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Bahuvivaha literally means many marriages. The term refers to the practice of polygamy. As in many other countries of the world, in ancient India too, one could marry more than one spouse at a time. There are many instances of polyandry and numerous instances of polygamy in ancient times. Hinduism, however, never approved of such practices as a general rule, as is made clear in Taittiriya Samhita ( For a Hindu householder, dharma (observance of duty), praja (procreation) and rati (erotic pleasure) had been prescribed as purposes of a marriage, in that order of priority.

Though monogamy was the ideal, polygamy was permitted on certain grounds. A man could take more wives on the grounds of sickness, insanity, infidelity of the first wife, her inability to beget a child, sterility or cruelty towards husband.

Manu (IX.96) says that a woman desires progeny and a man desires continuation of family; therefore in religious matters they are equal, but a son is also important for religious rites and, therefore, a second wife is permissible.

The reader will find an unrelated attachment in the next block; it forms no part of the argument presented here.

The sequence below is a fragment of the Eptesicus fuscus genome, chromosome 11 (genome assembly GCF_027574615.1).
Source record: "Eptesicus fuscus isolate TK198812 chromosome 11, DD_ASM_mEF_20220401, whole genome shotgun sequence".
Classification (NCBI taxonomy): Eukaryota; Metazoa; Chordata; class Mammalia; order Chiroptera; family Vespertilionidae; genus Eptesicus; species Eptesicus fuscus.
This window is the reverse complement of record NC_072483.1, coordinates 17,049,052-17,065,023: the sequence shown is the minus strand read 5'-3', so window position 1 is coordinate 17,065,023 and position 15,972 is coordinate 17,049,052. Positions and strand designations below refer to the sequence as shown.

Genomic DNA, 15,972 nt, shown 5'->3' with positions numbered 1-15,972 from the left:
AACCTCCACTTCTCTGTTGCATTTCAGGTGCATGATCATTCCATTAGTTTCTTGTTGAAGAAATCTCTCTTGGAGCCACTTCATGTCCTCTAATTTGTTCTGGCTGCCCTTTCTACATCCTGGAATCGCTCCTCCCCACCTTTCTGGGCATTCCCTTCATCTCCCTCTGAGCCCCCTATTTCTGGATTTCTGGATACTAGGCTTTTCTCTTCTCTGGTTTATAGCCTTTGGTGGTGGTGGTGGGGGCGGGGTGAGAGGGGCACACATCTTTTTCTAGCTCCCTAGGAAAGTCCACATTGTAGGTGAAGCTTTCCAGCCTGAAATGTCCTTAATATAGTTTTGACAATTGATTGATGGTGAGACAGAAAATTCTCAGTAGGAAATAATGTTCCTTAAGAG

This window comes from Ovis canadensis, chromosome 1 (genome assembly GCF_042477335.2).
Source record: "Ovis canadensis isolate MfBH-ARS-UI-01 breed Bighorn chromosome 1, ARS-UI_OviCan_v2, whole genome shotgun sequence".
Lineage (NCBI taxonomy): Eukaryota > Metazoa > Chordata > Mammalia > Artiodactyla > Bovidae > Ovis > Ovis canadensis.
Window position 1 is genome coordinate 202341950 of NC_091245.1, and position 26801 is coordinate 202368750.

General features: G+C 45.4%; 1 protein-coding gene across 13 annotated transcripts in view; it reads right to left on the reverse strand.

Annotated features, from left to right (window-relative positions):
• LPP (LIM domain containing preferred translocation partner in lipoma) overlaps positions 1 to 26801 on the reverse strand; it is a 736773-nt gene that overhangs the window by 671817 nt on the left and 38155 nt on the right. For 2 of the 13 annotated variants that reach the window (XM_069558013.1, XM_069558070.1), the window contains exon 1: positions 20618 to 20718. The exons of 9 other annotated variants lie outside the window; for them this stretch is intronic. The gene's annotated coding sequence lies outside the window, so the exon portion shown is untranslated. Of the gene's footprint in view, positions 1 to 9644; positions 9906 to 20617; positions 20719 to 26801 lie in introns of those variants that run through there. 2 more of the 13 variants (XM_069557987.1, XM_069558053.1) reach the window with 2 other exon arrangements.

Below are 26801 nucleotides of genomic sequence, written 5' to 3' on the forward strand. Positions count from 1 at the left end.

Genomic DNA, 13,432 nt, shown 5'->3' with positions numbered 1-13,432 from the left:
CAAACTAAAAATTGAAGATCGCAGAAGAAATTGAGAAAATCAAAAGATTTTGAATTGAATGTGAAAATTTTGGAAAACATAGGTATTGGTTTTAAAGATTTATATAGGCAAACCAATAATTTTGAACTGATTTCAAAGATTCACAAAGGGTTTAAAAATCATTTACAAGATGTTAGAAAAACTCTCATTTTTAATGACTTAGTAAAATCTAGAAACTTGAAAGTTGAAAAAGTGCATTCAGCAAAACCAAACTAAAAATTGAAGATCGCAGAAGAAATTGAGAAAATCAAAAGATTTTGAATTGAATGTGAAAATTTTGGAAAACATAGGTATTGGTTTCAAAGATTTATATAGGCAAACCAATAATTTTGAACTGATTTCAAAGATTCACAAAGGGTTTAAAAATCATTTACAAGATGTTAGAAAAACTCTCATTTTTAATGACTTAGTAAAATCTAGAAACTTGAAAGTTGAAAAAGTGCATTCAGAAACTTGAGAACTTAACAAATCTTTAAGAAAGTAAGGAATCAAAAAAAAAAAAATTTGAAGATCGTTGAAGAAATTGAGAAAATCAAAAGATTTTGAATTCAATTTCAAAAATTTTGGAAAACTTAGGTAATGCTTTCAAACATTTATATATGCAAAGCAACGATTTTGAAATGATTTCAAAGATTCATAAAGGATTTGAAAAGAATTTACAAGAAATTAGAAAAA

In practice, however, the kshatriyas had many wives. The first one was called dharmapatni – meaning one who is taken for performing duties of a grihasta (house-holder), while the rest are called ‘kamyapatni;, i.e. those for pleasure. In the Middle Ages, it was a matter of prestige to have many wives. The Kulina vivahas in Bengal were extreme case of bahuvivaha in which a man married as many as fifty or more women.

Modern laws prohibit polygamy of any type. In 1860, laws to this effect were passed and the Hindu code, adopted after independence, makes bigamy an offence but provides for divorce on certain specified grounds.